Does this sound familiar?
• You need to hit the bathroom more often than not. In fact, you’ve never had bladder control issues before, but you find that if you do not get going sooner rather than later, there could be problems.
• You’re constantly hungry.
• You’re constantly thirsty.
• You’re often tired, sometimes very tired.
Not to be an alarmist, but you might have a condition that is plaguing our country.
Let me back up. I sat down to write about diabetes with a doughnut in my hand and started to chuckle. Then I thought about the syringe lying, literally, at my elbow on my desk and I thought about the phone call in April 2001.
My doctor did not mince words.
“Your suspicions were right. You have diabetes.”
With that memory in hand, all of a sudden, the doughnut did not seem as funny.
November is National Diabetes Month as well as Diabetic Eye Disease Month. In addition, World Diabetes Day is Nov. 14. As a diabetic who lives in an area of the country with a high rate of the disease — about 170,000 people in New Mexico have diabetes, the state’s department of health reports — I felt it was a good time to address the condition. The state reports that 531,550 New Mexico adults have what it calls prediabetes, most without knowing it.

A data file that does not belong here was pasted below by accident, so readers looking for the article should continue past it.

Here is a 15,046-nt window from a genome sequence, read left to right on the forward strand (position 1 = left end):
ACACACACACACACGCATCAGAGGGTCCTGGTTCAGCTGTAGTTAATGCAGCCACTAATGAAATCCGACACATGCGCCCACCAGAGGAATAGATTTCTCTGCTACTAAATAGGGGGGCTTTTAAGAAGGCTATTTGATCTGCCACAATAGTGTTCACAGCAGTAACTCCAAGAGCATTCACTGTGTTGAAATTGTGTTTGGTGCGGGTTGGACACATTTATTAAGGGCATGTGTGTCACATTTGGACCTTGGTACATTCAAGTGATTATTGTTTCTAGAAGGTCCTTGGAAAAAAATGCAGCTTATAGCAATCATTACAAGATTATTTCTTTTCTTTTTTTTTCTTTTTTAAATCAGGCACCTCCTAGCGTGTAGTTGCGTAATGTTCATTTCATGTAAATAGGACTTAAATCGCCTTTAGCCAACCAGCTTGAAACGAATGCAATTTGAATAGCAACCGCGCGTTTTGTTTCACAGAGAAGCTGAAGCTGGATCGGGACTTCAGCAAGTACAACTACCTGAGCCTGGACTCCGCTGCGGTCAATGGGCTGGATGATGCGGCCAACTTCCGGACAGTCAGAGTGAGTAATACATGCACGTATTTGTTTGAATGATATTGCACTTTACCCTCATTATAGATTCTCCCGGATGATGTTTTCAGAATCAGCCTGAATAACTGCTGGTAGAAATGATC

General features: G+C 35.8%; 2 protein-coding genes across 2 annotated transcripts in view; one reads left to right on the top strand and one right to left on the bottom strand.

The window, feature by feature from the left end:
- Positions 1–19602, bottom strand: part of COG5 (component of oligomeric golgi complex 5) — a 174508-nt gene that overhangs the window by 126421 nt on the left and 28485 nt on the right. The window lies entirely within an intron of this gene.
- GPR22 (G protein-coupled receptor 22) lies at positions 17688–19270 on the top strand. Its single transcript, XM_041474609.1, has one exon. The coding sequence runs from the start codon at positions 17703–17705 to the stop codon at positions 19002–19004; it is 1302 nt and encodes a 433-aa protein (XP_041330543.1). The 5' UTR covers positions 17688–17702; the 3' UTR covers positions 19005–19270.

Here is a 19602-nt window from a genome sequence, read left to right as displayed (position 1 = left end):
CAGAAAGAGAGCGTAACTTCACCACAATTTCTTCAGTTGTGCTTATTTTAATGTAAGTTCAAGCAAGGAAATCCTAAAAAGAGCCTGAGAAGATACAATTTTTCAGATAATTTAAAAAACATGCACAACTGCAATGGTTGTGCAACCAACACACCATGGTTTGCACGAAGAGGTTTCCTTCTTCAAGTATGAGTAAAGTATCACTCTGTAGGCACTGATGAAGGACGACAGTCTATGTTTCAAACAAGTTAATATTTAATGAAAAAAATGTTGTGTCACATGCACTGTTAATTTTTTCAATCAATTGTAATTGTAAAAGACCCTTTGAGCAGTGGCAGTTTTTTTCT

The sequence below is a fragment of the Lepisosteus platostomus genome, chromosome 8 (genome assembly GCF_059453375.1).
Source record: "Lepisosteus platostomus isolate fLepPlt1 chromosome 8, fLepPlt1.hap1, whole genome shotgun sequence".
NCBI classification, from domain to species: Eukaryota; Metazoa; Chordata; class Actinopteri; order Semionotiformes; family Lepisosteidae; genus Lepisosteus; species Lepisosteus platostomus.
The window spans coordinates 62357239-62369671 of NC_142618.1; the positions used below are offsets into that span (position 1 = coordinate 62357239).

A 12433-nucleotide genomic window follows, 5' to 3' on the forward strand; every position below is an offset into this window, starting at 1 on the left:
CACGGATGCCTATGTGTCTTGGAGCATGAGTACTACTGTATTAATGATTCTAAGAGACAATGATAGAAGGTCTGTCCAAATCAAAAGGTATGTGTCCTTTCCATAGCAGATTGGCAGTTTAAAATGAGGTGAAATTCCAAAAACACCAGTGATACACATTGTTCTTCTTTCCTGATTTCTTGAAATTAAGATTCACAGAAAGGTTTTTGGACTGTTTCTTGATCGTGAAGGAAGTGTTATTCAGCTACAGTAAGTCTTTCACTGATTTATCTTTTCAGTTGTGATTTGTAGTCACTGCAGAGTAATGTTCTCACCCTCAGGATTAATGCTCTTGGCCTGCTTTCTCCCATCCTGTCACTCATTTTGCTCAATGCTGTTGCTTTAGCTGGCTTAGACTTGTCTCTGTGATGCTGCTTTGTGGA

As many of you know, there are two different types of the disease: type 1 and type 2.
Type 1 is when the body does not produce insulin and type 2 is when your body does not use insulin properly.
Christina Melendrez Castillo reports on the Sun-News Facebook page that she and her husband have both discovered that they have type 2.
“It’s been a little hard to make some lifestyle changes — eating healthier, exercise, etc.,” she said. “I know if we don’t take care of it now, we will end up with lots of other health problems later on. I enjoy life too much and want to live for a long time.”
Tammy Salas Bracamonte is also fighting the good fight.
“I was diagnosed this year. It’s been a struggle but I was determined,” she said. “I changed my diet, started exercising and lost 45 pounds so far. I’ve been talking to friends and family about symptoms, medication, changes and sharing as much information as possible.”
Information is key. So is a willingness to take action.
With half a million people in our state afflicted with prediabetes, many people are in a very precarious position, but one that can be improved.
The American Diabetes Association reports that such people can lose weight, become physically active, improve diet, lower cholesterol and stop smoking as ways to turn their health around.
Listen to your body. I’ve discovered that having diabetes is not the end of the world. While it is a difficult, often lifelong struggle, even slight changes to diet and activity can sometimes make a significant impact. Do not be afraid to have your blood sugar tested. Do not be afraid to ask questions. With knowledge, even if it is a diagnosis of diabetes, comes the power to change your life.
Brook Stockberger may be reached at 575-541-5457
Common symptoms of diabetes
- Urinating often
- Feeling very thirsty
- Feeling very hungry – even though you are eating
- Extreme fatigue
- Blurry vision
- Cuts/bruises that are slow to heal
- Weight loss – even though you are eating more (type 1)
- Tingling, pain, or numbness in the hands/feet (type 2)
American Diabetes Association